Addressing sexual harassment and misconduct claims

School navigates complex process to address student complaints of improper conduct

A report of improper action, questions posed by school administrators and the search for available evidence are among the initial steps necessary to address school-related claims of sexual misconduct or harassment. These cases are highly nuanced and carry the greatest level of significance for the parties involved.

There are important distinctions between sexual misconduct and harassment claims, including differences in the applicable process and penalties. According to the FCPS Student Rights and Responsibilities (SR&R), “sexual misconduct includes unwelcome sexual advances, regardless of sexual orientation; requests for sexual favors; and other inappropriate verbal, electronic, or physical conduct of a sexual nature.” Sexual harassment, in contrast, is defined as “unwelcome conduct determined by a reasonable person to be so severe, pervasive, and objectively offensive that it effectively denies a student equal access to an FCPS education program or activity” or “dating violence, domestic violence, sexual assault, or stalking.”

The SR&R explains that the investigation of cases involving sexual harassment must be submitted to the Title IX Office and involve a formal investigation by specialized investigators and a decision by a Hearing Officer. In contrast, sexual misconduct investigations are largely school-run, which is less regulated. While students can report instances of improper conduct directly to the Title IX Office, they often approach school administrators with claims, beginning a process that requires administrators to exercise discretion as to how they address the complaints.

“One month, you might get one [complaint] and then another one you might not, but two is usually the most complaints we get in a month,” Principal Ellen Reilly said.

The process for addressing the claims differs based on where the reported incident occurred. When claims relate to issues that happened outside of school and are not actively impacting the student in school, administrators advise students to call the Fairfax County Police Department non-emergency line. If the alleged incident took place on school property or there is an alleged disruption to a student’s learning environment, the school begins an investigation.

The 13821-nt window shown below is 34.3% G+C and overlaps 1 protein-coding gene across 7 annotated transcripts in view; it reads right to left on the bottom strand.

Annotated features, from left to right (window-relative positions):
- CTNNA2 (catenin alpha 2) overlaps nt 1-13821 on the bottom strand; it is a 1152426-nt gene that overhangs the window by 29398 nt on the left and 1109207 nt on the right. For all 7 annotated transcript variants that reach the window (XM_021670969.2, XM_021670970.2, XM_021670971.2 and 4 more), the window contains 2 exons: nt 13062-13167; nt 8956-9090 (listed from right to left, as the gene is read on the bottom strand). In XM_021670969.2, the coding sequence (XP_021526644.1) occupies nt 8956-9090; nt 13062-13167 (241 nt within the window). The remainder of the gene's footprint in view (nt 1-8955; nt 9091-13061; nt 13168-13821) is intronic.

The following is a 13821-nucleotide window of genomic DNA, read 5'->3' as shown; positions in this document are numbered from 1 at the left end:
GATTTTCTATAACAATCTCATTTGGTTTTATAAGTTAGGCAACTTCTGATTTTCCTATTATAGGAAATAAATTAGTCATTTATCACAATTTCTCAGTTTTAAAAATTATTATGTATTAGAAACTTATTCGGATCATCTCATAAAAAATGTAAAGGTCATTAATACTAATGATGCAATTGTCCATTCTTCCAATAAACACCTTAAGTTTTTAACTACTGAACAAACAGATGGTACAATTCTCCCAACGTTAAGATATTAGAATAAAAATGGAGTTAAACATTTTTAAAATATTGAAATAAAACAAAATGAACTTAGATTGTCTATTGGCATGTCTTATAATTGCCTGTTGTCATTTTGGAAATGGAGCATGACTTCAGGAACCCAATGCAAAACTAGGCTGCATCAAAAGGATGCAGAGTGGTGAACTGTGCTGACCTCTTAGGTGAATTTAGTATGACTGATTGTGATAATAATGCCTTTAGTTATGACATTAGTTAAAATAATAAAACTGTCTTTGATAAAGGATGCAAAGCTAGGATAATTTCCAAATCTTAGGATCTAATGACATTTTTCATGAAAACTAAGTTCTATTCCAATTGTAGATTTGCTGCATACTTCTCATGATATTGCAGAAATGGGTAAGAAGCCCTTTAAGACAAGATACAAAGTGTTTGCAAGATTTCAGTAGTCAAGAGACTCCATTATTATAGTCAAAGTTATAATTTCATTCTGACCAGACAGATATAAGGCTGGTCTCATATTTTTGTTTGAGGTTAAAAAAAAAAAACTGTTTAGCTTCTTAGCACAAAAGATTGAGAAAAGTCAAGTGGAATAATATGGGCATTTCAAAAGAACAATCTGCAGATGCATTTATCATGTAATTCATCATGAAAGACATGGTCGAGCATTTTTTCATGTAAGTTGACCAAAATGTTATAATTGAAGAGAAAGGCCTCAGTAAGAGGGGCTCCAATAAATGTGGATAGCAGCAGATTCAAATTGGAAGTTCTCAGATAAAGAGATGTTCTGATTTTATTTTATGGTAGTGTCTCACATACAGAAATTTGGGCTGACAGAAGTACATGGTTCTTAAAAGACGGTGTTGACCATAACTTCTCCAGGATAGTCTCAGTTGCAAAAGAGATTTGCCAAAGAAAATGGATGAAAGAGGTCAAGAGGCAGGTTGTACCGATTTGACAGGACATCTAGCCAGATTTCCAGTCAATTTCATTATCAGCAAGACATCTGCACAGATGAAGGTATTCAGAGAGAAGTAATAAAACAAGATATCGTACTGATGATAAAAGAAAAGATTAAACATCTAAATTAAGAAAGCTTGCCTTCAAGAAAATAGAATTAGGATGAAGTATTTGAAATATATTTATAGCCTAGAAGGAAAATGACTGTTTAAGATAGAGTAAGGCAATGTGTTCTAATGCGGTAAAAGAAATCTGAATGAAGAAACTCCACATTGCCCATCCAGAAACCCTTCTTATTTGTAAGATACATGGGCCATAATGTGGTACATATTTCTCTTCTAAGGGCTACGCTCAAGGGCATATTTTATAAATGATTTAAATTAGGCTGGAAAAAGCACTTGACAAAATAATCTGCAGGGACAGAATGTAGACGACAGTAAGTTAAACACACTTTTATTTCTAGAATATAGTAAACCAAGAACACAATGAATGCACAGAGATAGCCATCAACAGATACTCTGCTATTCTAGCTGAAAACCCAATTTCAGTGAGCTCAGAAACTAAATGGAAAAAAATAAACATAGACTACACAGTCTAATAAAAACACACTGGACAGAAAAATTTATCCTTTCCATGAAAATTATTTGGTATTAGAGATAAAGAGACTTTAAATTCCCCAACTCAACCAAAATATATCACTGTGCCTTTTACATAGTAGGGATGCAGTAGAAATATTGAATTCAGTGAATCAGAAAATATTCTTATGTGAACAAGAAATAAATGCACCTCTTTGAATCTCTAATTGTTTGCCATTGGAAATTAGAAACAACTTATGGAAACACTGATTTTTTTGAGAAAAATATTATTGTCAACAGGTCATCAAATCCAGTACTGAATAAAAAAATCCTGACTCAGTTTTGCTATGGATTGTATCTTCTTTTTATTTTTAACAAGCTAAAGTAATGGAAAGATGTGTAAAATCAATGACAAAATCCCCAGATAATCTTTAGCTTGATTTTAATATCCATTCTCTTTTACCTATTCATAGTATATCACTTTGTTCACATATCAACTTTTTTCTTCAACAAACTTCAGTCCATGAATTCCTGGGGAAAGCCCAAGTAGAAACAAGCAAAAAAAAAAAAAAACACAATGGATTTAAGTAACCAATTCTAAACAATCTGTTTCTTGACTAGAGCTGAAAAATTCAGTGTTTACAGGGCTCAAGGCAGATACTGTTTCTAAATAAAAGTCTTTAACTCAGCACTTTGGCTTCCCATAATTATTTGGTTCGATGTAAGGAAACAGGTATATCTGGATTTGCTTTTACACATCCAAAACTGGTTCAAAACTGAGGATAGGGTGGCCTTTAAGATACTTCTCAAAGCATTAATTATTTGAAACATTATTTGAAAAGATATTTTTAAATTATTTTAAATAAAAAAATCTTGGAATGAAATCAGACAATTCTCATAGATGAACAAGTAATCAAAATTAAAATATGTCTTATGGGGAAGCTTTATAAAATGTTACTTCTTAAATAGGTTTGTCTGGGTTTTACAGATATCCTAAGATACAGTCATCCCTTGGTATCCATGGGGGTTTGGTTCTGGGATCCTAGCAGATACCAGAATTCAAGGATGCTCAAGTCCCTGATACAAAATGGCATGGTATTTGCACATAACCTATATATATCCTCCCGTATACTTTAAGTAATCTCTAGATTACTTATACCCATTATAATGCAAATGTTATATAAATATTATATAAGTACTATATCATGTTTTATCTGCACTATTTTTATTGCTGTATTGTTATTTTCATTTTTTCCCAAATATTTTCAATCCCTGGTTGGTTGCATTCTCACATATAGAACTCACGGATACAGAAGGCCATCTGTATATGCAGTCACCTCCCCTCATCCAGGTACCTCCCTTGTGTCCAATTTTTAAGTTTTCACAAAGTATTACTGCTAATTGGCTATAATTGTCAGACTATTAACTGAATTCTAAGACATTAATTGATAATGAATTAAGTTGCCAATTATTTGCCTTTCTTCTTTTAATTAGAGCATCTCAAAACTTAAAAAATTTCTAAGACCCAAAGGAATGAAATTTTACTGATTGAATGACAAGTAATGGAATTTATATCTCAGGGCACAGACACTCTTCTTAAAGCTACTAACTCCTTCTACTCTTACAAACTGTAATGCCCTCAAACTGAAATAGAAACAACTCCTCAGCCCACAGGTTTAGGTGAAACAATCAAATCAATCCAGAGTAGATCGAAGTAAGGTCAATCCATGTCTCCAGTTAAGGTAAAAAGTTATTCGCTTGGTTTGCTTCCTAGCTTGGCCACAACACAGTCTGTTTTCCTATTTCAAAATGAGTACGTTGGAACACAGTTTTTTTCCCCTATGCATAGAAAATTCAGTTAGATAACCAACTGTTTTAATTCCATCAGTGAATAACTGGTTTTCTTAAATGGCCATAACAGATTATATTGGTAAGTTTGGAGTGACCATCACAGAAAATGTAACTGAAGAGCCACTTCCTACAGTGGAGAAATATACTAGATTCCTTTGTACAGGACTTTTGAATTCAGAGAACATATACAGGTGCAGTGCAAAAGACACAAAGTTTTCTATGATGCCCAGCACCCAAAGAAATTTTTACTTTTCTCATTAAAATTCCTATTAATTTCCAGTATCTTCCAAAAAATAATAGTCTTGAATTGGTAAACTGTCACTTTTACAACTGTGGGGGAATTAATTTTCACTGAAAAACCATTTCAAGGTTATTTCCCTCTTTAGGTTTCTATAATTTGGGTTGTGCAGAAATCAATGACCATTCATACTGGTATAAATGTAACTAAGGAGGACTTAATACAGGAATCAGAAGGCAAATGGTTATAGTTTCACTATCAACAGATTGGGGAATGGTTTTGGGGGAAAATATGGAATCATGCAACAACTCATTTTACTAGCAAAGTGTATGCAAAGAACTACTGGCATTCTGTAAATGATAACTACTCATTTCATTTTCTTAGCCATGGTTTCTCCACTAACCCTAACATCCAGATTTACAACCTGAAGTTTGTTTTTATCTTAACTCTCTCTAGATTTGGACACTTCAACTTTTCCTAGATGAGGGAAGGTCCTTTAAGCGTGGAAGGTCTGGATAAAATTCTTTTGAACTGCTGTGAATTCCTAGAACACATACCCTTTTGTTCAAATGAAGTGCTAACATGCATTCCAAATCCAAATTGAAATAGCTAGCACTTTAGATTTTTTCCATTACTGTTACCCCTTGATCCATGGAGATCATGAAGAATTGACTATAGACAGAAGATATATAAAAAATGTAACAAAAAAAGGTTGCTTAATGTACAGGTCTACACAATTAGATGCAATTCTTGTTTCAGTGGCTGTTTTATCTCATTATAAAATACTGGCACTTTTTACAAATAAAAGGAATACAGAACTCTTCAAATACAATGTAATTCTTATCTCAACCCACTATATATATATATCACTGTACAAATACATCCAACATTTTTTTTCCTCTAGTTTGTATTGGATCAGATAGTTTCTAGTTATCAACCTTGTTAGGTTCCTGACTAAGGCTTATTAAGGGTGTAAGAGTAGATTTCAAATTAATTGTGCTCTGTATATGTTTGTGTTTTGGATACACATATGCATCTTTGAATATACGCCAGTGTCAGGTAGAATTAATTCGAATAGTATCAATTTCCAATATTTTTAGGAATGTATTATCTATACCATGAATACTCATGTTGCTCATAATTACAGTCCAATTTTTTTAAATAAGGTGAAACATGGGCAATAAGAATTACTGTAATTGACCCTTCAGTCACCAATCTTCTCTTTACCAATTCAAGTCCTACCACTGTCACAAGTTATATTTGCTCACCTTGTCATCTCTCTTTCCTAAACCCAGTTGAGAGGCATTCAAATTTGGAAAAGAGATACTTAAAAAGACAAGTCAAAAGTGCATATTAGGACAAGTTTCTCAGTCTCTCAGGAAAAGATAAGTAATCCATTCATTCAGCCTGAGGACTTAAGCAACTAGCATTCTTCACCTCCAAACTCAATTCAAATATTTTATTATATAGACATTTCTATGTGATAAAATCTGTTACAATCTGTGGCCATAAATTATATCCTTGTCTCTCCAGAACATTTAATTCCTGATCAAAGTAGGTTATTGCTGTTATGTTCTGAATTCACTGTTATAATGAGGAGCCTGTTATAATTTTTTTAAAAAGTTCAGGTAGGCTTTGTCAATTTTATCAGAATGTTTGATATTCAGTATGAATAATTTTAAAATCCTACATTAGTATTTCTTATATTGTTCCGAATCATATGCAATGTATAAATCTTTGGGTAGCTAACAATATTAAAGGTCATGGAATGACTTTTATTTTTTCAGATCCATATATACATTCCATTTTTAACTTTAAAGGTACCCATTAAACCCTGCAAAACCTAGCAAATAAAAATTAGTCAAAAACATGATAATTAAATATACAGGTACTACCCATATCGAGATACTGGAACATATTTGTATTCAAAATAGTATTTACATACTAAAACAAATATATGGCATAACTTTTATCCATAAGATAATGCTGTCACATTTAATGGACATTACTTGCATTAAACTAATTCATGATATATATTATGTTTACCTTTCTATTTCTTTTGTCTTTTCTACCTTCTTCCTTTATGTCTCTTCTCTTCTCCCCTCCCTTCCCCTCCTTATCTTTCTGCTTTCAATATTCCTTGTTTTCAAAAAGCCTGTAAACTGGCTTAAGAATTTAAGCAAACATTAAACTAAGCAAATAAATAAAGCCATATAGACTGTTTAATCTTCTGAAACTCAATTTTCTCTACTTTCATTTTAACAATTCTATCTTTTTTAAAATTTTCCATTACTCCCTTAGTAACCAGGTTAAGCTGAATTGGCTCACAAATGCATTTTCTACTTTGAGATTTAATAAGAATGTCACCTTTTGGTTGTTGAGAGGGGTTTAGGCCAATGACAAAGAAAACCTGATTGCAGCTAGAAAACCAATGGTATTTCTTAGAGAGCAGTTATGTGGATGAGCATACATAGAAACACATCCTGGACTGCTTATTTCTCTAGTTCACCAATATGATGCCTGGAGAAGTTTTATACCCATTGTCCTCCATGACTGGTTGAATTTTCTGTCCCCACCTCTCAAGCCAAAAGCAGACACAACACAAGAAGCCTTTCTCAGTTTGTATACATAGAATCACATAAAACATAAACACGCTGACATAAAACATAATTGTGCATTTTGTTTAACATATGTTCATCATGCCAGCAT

“If it happened in school, we 100 percent take care of it, but if it happens outside of school, at a party or something like that, usually [students] come in, and they tell us,” Reilly said. “We tell them to turn it over to the police and then we try to offer supports. We offer the counselor to talk to, the school psychologist, or social worker.”

As mandatory reporters under Virginia law, school administrators, counselors and teachers with “reason to suspect that a child is abused or neglected” must report the information they learn.

“If it’s criminal in nature, and it’s a violation of law, and [students] make a report, they can come to me or go to the police department, and I’ll get it,” School Resource Officer (SRO) Scott Davis said. “The school is a mandated reporter, so if they hear something, they have to come and report it if it would be deemed of mandated reporting [severity].”

The SRO and school administrators work separately on cases, with each having different rules and protocols for addressing the complaints. Administrators follow FCPS guidelines, while the SRO follows the police department’s rules and legal requirements.

“I’m not involved with [the school] investigation,” Davis said. “I don’t get involved with their discipline of what happens here at school because we’re totally separate.”

While staff can suggest that students who approach them regarding misconduct complaints speak with the SRO or the police department, victims are not required to follow this advice.

“We can’t make a victim tell us a report,” Davis said. “We don’t go out and look for victims. If the victim… decides to move forward with [the complaint], then they come forward.”